23 Elm Street
Westfield, NY 14787
Board meetings are on the third Monday of each month at 7:00 p.m. in the North Room of Eason Hall, 23 Elm Street. If a meeting date falls on a nationally recognized holiday, the board meets the next day on Tuesday. Special meetings are published in the Westfield Republican or Evening Observer. All meetings are open to the public. Citizens are welcome and encouraged to attend village board meetings in order to take a more active role in their local government.
Make requests for presenting on the agenda(s) in writing and submit to the Village Clerk, Eason Hall, 23 Elm Street, Westfield, NY 14787. For further information or questions, please call the Village Clerk's Office at (716) 326-4961 between 8:00 a.m. and 4:30 p.m., Monday through Friday.
The Mayor is the Chief Executive Officer of the Village and is elected for a two-year term of office in Westfield. As an elected official, the mayor has a number of statutory powers by virtue of NYS Village Law §4-400. The Mayor typically presides at the meetings of the board of trustees and in all instances the Mayor’s vote is counted as one vote and is equal to the vote of any trustee. In the case of a tie, the mayor is mandated by law to vote. The mayor of a village has no veto power over legislative action of the board.
One very important responsibility of the Mayor is the ability to intervene in any and all actions, at the direction of the board, when and where deemed necessary or appropriate to protect the rights of the village and its residents/inhabitants.
The mayor is also charged with the responsibility of enforcing all laws, rules, and regulations and to cause all violations of these regulations to be prosecuted. Like many other villages, Westfield’s Mayor has delegated many of these responsibilities to the Westfield Police Department, the Westfield Code Enforcement Officer and other subordinate officers like the Dog Control Officer.
Unless specifically delegated to other authorized village staff, the Mayor serves as the village’s budget officer and chief negotiator during the collective negotiations process. The mayor has the power to declare local emergencies and to engage the resources of the village when necessary to mitigate the loss of life or property during hazardous or emergency situations. *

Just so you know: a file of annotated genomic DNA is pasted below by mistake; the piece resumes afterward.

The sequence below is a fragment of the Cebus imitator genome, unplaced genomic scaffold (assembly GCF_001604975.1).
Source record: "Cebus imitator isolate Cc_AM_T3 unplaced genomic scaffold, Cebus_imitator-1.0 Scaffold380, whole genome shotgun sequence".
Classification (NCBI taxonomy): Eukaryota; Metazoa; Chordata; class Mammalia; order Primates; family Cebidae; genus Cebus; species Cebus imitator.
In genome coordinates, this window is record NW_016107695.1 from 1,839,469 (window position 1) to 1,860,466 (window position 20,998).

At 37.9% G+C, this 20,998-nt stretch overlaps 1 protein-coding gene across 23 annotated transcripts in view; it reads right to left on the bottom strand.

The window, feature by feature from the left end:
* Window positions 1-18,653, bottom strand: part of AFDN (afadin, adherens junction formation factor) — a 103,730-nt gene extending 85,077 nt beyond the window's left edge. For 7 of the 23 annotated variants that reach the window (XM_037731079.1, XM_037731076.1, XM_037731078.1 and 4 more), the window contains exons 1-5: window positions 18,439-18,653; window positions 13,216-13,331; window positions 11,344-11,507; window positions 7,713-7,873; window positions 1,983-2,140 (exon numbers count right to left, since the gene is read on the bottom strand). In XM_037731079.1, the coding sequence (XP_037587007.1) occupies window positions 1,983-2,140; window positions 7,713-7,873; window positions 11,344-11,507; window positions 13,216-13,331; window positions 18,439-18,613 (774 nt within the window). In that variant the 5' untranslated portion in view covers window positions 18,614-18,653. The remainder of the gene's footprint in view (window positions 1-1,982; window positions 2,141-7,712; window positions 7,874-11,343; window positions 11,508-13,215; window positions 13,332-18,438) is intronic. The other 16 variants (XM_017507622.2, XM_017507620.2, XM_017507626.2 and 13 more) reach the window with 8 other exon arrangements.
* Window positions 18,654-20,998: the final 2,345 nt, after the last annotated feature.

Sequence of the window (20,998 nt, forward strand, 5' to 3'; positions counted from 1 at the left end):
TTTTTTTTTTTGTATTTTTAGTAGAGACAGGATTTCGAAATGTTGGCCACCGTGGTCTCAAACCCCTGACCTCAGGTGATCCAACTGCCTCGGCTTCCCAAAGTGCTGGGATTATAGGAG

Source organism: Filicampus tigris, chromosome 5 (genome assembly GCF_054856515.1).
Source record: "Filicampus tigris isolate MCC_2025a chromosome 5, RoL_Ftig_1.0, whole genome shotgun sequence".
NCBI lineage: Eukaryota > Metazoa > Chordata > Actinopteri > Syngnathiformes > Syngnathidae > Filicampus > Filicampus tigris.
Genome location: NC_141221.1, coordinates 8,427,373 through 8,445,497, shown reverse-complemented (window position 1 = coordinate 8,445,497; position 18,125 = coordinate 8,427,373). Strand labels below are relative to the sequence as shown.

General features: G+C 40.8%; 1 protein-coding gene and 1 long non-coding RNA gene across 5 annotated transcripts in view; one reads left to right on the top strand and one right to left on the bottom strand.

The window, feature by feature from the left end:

The legislative body of the Village is composed of the mayor and four board of trustees. Each trustee is elected for two-year terms of office and every year, two trustee seats are up for election. In other words, their terms are staggered.
NYS Village Law §4-412 sets forth the general authority of the board. The following excerpt provides a good understanding of the broad type of authority granted to the board of trustees. “In addition to any other powers conferred upon villages, the board of trustees of a village shall have management of village property and finances, may take all measures and do all acts, by local law, not inconsistent with the provisions of the constitution, and not inconsistent with a general law except as authorized by the municipal home rule law, which shall be deemed expedient or desirable for the good government of the village, its management and business, the protection of its property, the safety, health, comfort, and general welfare of its inhabitants, the protection of their property, the preservation of peace and good order, the suppression of vice, the benefit of trade, and the preservation and protection of public works. The board of trustees may create or abolish by resolution offices, boards, agencies and commissions and delegate to said offices, boards, agencies and commissions so much of its powers, duties and functions as it shall deem necessary for effectuating or administering the board of trustees duties and functions.”
This extremely broad granting of power enables the Village Board to adopt a wide range of local laws to address village concerns, as long as the action taken is not inconsistent with the constitution or general laws of the state.
Other general board powers cover such things as drains, banks of deposit, payment and compromise of claims, waste disposal sale of abandoned or lost property, franchises, acceptance of dedicated streets, public docks, fire protection and ambulance service, air rights and subsurface areas, contracts, liability, and loitering.**
*** Taken from the March 2002, updated 2010 New York Conference of Mayors and Municipal Officials –NYCOM- Handbook for Village Officials